Operations

Here's what we learned at the Restaurant Leadership Conference

Kiosks’ benefits aren’t on the labor line, casual dining does some soul searching and you can’t eat ice cream while on the phone are among the lessons from the three-day event.
Restaurant Leadership Conference
The three-day RLC offered all kinds of lessons for all kinds of restaurant operators. | Photo by W. Scott Mitchell Photography.

The Restaurant Leadership Conference (RLC) concluded on Wednesday and, as always, the three-day event in Scottsdale, Arizona was a good temperature check on the state of the industry, its opportunities and challenges.

The editorial staff of Restaurant Business, a sister company of RLC, was everywhere at the conference, talking with operators and moderating or attending sessions. Here is what we all learned.

Kiosks are no money-saver

Oh so you think that kiosks will save your labor line from the perils of a $20 wage? Think again. The self-ordering devices have generally not replaced actual people, at least among the companies that have implemented them to date.

Dave’s Hot Chicken fast-tracked kiosks when the company learned about the California fast-food wage last year. But, said President Jim Bitticks, it didn’t cut the need for people. “We didn’t pull labor out,” he said.

The benefits were elsewhere. “Average check went up by 15% when people use the kiosk,” he said. “It’s an indirect price increase.”

Said Kerri Harper-Howie, a 21-unit McDonald’s operator that has had kiosks for years, “you need more people to handle your larger business.”

Casual dining does some soul-searching

It was a tough few days for casual dining. During a presentation Monday on the state of the restaurant industry, leaders from Technomic shared data showing that the segment’s growth is lagging behind others, and that consumers are seeing less value in casual-dining chains. 

Menu prices have risen by double-digits over the past three years, and consumers are shifting their spending to lower-priced quick-service brands and limiting their visits to sit-down places. It led to a lot of soul-searching among full-service operators at the event, who grappled with how to offer customers a bang for their buck while still protecting their margins.

As if to underscore those challenges, it was reported Tuesday that casual-dining stalwart Red Lobster is considering a bankruptcy filing.

Integration is the hottest thing in tech

Integrate or die. That was essentially the message from RLC attendees, who are increasingly looking to transform their tech stacks into cleaner, more flexible systems.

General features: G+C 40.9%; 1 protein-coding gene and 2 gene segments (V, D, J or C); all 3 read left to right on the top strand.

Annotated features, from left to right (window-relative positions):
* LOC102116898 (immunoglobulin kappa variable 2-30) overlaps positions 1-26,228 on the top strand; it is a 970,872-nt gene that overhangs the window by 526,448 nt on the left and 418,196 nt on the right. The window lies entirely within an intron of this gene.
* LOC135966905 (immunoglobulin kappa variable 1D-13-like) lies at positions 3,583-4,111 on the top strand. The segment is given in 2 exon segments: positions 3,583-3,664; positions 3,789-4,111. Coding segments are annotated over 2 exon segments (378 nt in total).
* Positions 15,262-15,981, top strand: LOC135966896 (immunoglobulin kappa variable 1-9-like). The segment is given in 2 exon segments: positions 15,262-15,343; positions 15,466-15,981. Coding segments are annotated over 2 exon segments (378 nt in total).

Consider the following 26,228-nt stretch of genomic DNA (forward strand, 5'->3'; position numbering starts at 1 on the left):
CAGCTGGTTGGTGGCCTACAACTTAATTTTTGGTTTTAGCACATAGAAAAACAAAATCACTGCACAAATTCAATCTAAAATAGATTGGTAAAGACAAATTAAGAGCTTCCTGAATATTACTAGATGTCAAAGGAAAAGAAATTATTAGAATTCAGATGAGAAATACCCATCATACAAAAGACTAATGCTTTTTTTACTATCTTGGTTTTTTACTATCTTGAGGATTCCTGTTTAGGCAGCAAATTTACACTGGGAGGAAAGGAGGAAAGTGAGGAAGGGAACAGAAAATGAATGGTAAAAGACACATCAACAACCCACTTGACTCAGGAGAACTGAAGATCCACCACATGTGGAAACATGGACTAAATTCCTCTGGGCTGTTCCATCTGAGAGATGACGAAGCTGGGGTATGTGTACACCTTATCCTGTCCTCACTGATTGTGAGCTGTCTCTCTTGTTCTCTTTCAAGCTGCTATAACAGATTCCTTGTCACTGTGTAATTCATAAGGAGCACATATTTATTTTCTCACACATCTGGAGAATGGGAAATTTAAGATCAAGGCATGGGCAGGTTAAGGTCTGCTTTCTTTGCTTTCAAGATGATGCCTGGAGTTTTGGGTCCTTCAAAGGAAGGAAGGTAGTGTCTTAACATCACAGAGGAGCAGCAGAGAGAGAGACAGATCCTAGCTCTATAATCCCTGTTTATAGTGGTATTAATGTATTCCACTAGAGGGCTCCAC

Benefits of integration include a more centralized view of data, a more consistent experience for the customer and the ability to more easily add new technology in the future.

It was this philosophy more than any single tech product that stood out at the event.

 “Technology integration is gonna be a key driver of business success,” said Rich Shank, VP of innovation at Technomic.

That demand was reflected on the trade show floor, where many vendors were hawking “unified” tech solutions for restaurants.

But maybe not at the ice cream shop

“You can’t eat ice cream while talking on your phone,” said Jennifer Schuler, CEO of Handel’s Homemade Ice cream.

Handel’s is the antidote to the world of tech and AI and she aims to keep it as a place to get away from it all and celebrate. Waiting in line is part of the experience, so whipping people through the line is not what they do. People come in happy and they leave happier.

Yes, Chef

Look for opportunities to build cultural currency. Cindy Syracuse, CMO of BurgerFi and Anthony’s Coal Fired Pizza, is active on TikTok and noticed that a lot of consumers were trying to replicate the cheeseburger Ray Fiennes cooked for a guest during the movie The Menu.

She had her chef follow each step of the cooking sequence, freezing the frames on YouTube, until he perfected it. When it launched at BurgerFi, they called it the “Yes, Chef” burger and it became a hit—especially when “The Bear” debuted six months later and that phrase became part of the lexicon.

Keep the team happy

The guest experience is only as good as the team member experience.

Kelly Costanza, Cava’s chief people officer, stressed the importance of creating a very intentional strategy for improving the team member experience. “How people feel about coming to work has evolved,” she said.

Employers don’t need to simply provide a job and a paycheck. They need to address the full scope of human needs. “Before the pandemic, people went to your company so their work would be better,” she said. “now, people come to your company so their life will be better.”

Don’t skimp on anything

Here is one major lesson that came out of the whole event: The business is competitive. To wit, the panel of eatertainment CEOs noted that they work to keep both ends—the eater and the tainment—in good graces with their customers. There’s no skimping on either side.

“We truly believe long-term success in this space is a fun and compelling game,” said Joe Vrankin, CEO of the minigolf-and-food concept Puttshack. “That’s a barrier to entry. But we also have to create an equally strong dining experience.”

If there is one lesson from the event, that’s it. Don’t skimp on the business. Consumers are demanding, particularly now when they’re dining out less often than they would like. They are not going to go out for something less than special.

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